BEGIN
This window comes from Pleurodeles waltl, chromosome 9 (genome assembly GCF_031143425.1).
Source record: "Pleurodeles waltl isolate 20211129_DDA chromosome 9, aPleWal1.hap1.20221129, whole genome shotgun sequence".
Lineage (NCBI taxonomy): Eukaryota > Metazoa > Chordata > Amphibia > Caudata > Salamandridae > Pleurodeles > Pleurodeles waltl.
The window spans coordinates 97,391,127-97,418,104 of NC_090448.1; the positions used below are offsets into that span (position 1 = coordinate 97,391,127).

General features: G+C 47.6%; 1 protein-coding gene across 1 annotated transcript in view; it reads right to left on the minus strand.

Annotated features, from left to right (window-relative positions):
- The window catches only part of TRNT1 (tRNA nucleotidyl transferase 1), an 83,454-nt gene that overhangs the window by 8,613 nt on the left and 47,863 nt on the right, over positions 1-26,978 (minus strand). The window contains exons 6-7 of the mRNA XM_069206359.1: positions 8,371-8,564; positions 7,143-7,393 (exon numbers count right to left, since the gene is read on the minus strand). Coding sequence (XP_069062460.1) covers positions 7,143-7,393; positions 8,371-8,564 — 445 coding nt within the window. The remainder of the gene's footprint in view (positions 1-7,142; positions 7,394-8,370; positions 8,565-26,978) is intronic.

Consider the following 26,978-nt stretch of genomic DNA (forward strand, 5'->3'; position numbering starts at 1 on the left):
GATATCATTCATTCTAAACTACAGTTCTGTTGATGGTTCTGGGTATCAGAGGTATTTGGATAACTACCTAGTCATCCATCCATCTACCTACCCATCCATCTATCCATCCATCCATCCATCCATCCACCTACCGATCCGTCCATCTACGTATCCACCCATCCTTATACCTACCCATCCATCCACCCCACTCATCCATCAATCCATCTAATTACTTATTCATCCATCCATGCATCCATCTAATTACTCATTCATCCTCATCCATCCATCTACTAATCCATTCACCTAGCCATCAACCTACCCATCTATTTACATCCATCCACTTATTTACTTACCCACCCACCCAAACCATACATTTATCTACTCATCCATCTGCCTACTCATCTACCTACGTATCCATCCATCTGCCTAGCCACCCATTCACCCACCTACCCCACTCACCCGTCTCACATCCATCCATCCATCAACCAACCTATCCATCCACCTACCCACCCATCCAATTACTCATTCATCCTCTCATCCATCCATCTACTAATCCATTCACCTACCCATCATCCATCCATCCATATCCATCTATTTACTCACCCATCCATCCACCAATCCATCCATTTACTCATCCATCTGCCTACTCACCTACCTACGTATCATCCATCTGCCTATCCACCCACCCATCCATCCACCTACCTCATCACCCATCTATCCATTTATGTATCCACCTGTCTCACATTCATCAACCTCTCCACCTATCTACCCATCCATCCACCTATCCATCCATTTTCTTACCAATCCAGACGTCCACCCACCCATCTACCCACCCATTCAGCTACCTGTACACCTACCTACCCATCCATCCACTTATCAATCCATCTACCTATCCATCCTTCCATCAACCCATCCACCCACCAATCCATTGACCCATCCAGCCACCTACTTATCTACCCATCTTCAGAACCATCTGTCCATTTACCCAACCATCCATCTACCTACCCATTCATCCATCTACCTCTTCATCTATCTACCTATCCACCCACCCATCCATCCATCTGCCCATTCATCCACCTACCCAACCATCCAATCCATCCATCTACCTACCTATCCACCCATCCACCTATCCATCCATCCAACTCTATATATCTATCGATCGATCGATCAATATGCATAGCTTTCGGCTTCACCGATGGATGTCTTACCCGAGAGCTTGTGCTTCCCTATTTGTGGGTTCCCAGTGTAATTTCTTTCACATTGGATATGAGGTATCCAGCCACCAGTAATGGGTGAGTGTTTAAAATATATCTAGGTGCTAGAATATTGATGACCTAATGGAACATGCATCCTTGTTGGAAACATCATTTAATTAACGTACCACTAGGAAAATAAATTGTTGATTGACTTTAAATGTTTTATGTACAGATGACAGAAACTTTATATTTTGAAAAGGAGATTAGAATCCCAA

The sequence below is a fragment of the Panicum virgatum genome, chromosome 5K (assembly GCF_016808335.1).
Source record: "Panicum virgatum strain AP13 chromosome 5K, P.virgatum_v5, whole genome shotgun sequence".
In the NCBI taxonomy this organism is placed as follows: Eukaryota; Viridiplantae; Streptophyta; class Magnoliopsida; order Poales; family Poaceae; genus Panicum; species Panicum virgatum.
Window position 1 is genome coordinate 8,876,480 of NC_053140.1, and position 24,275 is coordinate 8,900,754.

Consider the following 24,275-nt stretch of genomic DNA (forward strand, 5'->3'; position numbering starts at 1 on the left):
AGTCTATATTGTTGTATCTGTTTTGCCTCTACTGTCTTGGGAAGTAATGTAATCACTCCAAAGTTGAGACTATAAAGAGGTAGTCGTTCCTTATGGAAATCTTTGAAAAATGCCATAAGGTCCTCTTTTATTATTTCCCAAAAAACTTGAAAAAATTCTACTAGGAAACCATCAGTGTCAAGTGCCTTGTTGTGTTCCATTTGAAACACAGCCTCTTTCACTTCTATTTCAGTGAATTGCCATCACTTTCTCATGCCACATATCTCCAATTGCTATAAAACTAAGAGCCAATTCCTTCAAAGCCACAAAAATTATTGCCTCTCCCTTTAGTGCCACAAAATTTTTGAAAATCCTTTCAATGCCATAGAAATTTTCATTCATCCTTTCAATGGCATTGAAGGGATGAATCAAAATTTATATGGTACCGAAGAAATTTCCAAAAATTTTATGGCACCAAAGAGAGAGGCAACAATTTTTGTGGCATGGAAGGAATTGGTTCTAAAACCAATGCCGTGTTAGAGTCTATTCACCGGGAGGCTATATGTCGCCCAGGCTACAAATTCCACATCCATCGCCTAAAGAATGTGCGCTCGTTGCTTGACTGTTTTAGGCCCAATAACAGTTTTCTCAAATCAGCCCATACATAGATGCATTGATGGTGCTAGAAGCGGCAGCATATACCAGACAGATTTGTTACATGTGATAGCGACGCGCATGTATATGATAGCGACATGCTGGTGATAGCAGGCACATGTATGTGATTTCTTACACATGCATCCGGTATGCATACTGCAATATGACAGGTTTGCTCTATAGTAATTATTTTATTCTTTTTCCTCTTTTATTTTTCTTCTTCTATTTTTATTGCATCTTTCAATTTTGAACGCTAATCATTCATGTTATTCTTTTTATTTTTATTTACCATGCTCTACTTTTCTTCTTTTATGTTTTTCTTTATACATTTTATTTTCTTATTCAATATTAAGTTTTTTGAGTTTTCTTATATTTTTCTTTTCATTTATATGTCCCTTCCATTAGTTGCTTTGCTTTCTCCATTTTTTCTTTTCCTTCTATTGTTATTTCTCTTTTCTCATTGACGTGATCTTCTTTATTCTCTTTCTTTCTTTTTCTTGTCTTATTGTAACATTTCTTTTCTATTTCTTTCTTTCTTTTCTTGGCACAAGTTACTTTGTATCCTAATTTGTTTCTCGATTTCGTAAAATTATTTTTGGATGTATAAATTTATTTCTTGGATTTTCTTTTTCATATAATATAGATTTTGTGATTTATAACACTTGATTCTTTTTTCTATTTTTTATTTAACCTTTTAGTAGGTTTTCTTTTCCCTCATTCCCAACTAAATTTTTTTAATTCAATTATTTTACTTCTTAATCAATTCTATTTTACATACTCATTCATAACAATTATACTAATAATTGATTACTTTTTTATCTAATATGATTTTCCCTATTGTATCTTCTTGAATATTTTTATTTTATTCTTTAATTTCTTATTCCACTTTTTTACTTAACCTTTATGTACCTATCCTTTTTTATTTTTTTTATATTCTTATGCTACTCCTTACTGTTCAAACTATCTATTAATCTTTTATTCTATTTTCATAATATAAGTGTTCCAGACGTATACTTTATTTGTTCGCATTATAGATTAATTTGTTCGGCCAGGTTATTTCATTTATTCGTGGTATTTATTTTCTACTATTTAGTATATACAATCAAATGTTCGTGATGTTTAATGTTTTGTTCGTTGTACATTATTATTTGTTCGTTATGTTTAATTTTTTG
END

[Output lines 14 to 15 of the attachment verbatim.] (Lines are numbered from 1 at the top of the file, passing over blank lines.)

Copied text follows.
Consider the following 24,275-nt stretch of genomic DNA (forward strand, 5'->3'; position numbering starts at 1 on the left):
AGTCTATATTGTTGTATCTGTTTTGCCTCTACTGTCTTGGGAAGTAATGTAATCACTCCAAAGTTGAGACTATAAAGAGGTAGTCGTTCCTTATGGAAATCTTTGAAAAATGCCATAAGGTCCTCTTTTATTATTTCCCAAAAAACTTGAAAAAATTCTACTAGGAAACCATCAGTGTCAAGTGCCTTGTTGTGTTCCATTTGAAACACAGCCTCTTTCACTTCTATTTCAGTGAATTGCCATCACTTTCTCATGCCACATATCTCCAATTGCTATAAAACTAAGAGCCAATTCCTTCAAAGCCACAAAAATTATTGCCTCTCCCTTTAGTGCCACAAAATTTTTGAAAATCCTTTCAATGCCATAGAAATTTTCATTCATCCTTTCAATGGCATTGAAGGGATGAATCAAAATTTATATGGTACCGAAGAAATTTCCAAAAATTTTATGGCACCAAAGAGAGAGGCAACAATTTTTGTGGCATGGAAGGAATTGGTTCTAAAACCAATGCCGTGTTAGAGTCTATTCACCGGGAGGCTATATGTCGCCCAGGCTACAAATTCCACATCCATCGCCTAAAGAATGTGCGCTCGTTGCTTGACTGTTTTAGGCCCAATAACAGTTTTCTCAAATCAGCCCATACATAGATGCATTGATGGTGCTAGAAGCGGCAGCATATACCAGACAGATTTGTTACATGTGATAGCGACGCGCATGTATATGATAGCGACATGCTGGTGATAGCAGGCACATGTATGTGATTTCTTACACATGCATCCGGTATGCATACTGCAATATGACAGGTTTGCTCTATAGTAATTATTTTATTCTTTTTCCTCTTTTATTTTTCTTCTTCTATTTTTATTGCATCTTTCAATTTTGAACGCTAATCATTCATGTTATTCTTTTTATTTTTATTTACCATGCTCTACTTTTCTTCTTTTATGTTTTTCTTTATACATTTTATTTTCTTATTCAATATTAAGTTTTTTGAGTTTTCTTATATTTTTCTTTTCATTTATATGTCCCTTCCATTAGTTGCTTTGCTTTCTCCATTTTTTCTTTTCCTTCTATTGTTATTTCTCTTTTCTCATTGACGTGATCTTCTTTATTCTCTTTCTTTCTTTTTCTTGTCTTATTGTAACATTTCTTTTCTATTTCTTTCTTTCTTTTCTTGGCACAAGTTACTTTGTATCCTAATTTGTTTCTCGATTTCGTAAAATTATTTTTGGATGTATAAATTTATTTCTTGGATTTTCTTTTTCATATAATATAGATTTTGTGATTTATAACACTTGATTCTTTTTTCTATTTTTTATTTAACCTTTTAGTAGGTTTTCTTTTCCCTCATTCCCAACTAAATTTTTTTAATTCAATTATTTTACTTCTTAATCAATTCTATTTTACATACTCATTCATAACAATTATACTAATAATTGATTACTTTTTTATCTAATATGATTTTCCCTATTGTATCTTCTTGAATATTTTTATTTTATTCTTTAATTTCTTATTCCACTTTTTTACTTAACCTTTATGTACCTATCCTTTTTTATTTTTTTTATATTCTTATGCTACTCCTTACTGTTCAAACTATCTATTAATCTTTTATTCTATTTTCATAATATAAGTGTTCCAGACGTATACTTTATTTGTTCGCATTATAGATTAATTTGTTCGGCCAGGTTATTTCATTTATTCGTGGTATTTATTTTCTACTATTTAGTATATACAATCAAATGTTCGTGATGTTTAATGTTTTGTTCGTTGTACATTATTATTTGTTCGTTATGTTTAATTTTTTG